I really wanted to like this film, but like an unrequited love, I found myself losing interest and giving up the chase. Large chunks were unengaging, slow, and dare I say it … boring.  Putting in extra effort to peel back layers of dubious Portuguese accents and gratuitous melodrama does reward the viewer with glimpses of Scorsese genius; his intentional use of the camera, his interesting treatment of sound — basically, Silence looks and sounds great.  But, that’s slim pickings for a film that promised so much more.

I have never felt this way about a Scorsese film before. So, like the Jesuit priests, I started to doubt my faith in the great director.  Must I apostatise like the film’s Christian subjects? Maybe I was lacking the piety of a true film critic. Or perhaps this was a test and so I should wait for enlightenment. Like any great cinematic journey, the destination only begins to fully reveal itself long after you’ve left the theatre.  So, wait I did … nothing. Waited further … silence.  Sorry Martin.

Rating: 2.5 blessings out of 5

You can see the published review here.

Fences

fencesAdapting a celebrated Broadway play to the screen without it being considered “stagey” can’t be easy. The award winning play Fences opened for its third run in 2010, and here, the play’s five main actors have reprised their role for its big screen treatment.

The play was written by Pulitzer Prize winner August Wilson. His adaptation for the big screen has been posthumously helmed by Denzel Washington. Wilson, who died in 2005, insisted that the film version of his play be directed by an African-American, a decision which has certainly cemented the story’s concern with race. Oddly though, Fences benefits very little from Washington’s hundred-plus stage performances as its protagonist, Troy, bringing to the screen a performance that feels over rehearsed.  The same can’t be said for Viola Davis, whose role as his wife is reprised with genuine authenticity.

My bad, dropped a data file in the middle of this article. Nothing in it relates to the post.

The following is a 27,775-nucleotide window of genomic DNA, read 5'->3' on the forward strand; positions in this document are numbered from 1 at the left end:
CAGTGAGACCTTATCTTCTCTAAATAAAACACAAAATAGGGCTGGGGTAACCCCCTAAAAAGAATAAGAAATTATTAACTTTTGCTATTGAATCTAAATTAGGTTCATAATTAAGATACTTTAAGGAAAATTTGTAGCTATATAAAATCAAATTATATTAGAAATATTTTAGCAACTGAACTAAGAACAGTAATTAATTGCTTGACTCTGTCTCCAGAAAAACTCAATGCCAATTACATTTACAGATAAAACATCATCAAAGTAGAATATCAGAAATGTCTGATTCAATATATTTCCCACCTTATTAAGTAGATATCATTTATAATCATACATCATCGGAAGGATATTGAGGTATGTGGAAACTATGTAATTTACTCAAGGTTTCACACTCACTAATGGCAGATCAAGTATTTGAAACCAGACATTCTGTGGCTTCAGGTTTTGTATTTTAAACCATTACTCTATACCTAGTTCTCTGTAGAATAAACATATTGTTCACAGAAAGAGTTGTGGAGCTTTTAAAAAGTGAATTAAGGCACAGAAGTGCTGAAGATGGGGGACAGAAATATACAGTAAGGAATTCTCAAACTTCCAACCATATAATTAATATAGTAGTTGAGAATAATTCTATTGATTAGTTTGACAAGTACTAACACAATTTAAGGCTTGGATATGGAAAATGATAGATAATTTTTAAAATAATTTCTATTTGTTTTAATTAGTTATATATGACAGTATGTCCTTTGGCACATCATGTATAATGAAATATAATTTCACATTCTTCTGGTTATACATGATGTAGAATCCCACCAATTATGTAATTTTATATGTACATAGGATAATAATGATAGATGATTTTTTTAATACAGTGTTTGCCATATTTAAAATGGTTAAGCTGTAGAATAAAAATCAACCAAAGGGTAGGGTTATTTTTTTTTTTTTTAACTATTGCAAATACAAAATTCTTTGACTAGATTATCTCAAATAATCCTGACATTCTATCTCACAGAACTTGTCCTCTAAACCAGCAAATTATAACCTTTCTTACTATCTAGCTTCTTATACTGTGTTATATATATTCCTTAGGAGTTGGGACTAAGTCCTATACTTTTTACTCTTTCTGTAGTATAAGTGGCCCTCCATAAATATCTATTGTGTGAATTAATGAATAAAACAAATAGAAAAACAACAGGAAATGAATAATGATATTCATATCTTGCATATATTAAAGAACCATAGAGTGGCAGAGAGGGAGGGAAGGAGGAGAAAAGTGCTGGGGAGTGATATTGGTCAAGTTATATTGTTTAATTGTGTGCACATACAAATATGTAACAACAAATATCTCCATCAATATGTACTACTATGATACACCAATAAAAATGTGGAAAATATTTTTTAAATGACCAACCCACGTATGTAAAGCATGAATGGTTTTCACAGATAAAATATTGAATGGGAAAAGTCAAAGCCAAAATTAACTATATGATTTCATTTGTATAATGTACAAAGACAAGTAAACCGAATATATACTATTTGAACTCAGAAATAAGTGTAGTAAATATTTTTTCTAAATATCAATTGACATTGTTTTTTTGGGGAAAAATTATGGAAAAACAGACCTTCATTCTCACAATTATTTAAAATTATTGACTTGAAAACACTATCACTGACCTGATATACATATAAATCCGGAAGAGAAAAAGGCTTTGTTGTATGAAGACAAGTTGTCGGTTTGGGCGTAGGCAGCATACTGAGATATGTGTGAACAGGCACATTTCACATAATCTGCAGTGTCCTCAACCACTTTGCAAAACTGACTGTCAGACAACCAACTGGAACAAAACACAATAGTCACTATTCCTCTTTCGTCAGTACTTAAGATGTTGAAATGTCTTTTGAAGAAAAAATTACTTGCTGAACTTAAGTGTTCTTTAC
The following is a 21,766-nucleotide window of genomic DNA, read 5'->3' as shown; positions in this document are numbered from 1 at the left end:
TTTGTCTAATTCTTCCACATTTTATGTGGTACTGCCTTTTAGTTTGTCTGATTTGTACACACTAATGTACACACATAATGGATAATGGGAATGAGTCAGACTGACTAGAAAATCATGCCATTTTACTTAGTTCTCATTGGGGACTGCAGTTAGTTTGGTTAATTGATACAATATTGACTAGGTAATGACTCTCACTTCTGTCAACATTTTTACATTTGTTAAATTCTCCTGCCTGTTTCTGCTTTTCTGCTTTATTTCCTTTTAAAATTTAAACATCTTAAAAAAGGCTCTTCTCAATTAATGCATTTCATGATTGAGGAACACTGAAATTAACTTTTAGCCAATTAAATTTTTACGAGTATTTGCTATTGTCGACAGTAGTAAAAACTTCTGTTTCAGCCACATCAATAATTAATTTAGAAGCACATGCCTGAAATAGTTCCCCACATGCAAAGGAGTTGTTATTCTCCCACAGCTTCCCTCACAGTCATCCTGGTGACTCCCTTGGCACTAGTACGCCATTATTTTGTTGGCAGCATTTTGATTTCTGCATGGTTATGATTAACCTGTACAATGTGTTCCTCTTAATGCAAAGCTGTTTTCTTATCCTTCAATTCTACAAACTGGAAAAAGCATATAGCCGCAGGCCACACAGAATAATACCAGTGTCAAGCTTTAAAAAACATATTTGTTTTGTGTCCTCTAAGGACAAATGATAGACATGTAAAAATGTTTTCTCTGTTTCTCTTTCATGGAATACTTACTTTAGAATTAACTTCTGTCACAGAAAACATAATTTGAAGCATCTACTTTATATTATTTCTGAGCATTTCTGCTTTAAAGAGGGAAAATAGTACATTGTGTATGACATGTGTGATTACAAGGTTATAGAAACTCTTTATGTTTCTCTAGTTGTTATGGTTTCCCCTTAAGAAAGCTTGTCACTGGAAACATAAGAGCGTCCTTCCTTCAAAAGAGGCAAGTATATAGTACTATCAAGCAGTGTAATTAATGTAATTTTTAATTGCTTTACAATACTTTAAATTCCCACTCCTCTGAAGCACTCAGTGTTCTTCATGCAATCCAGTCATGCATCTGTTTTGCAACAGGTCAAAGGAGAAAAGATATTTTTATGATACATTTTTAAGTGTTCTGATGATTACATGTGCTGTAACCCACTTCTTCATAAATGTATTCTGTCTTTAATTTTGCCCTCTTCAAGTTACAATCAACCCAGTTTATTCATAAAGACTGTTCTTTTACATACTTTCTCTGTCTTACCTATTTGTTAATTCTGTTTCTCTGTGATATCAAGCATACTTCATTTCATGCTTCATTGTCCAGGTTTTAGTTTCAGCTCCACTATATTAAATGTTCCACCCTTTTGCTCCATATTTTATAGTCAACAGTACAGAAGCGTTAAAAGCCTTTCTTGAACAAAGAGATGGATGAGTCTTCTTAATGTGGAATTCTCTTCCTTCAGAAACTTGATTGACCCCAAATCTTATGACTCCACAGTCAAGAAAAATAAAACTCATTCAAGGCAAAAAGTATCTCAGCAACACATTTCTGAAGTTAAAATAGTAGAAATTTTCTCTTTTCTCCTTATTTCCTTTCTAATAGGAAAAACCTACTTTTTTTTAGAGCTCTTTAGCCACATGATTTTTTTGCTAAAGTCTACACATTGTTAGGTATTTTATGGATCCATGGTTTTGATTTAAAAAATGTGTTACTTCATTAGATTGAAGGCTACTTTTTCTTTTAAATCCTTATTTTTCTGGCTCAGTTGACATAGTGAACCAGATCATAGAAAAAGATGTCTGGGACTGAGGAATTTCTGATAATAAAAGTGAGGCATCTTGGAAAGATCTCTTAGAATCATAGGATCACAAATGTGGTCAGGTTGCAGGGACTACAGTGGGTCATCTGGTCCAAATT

Troy is a disgruntled father carrying the baggage of his neglected upbringing, and bitterness over missing a shot at big-time baseball due to the racist selection policy of the fifties. In denying his son (Jovan Adepo) the same opportunity, his flaws are laid bare and serve to fuel the film’s central theme of “legacy” — how we either rebel against what we view as wrong with our parents, or we become their faults and pass it on to the next generation.  The titular fence that Troy builds throughout the film serves as a metaphor to expound upon this theme — “You gotta take the crooked with the straights” is a comment on accepting our flawed nature as human beings as much as it is about the fence itself.

The value added by its adaptation from stage to screen is a subtle one.  Relying heavily on language and performance, it appears to unapologetically eschew the medium it is presented on, employing a very bland filmic style.  What makes this perplexing is that it was shot by Danish cinematographer, Charlotte Bruus Christensen, who is known for some very striking and vivid screen work (The Hunt, The Girl on the Train).

Ultimately it is the script rather than the look that gives the film its “stagey” feel, which is perhaps due to Wilson’s lack of experience with film.  And while a cinematic version of Fences has widened its audience reach, the same can’t be said for widening its appeal. It does have some wonderful and touching moments, but as a whole, Fences is a couple of palings short.

Rating: 3 palings out of 5

You can see the published review here.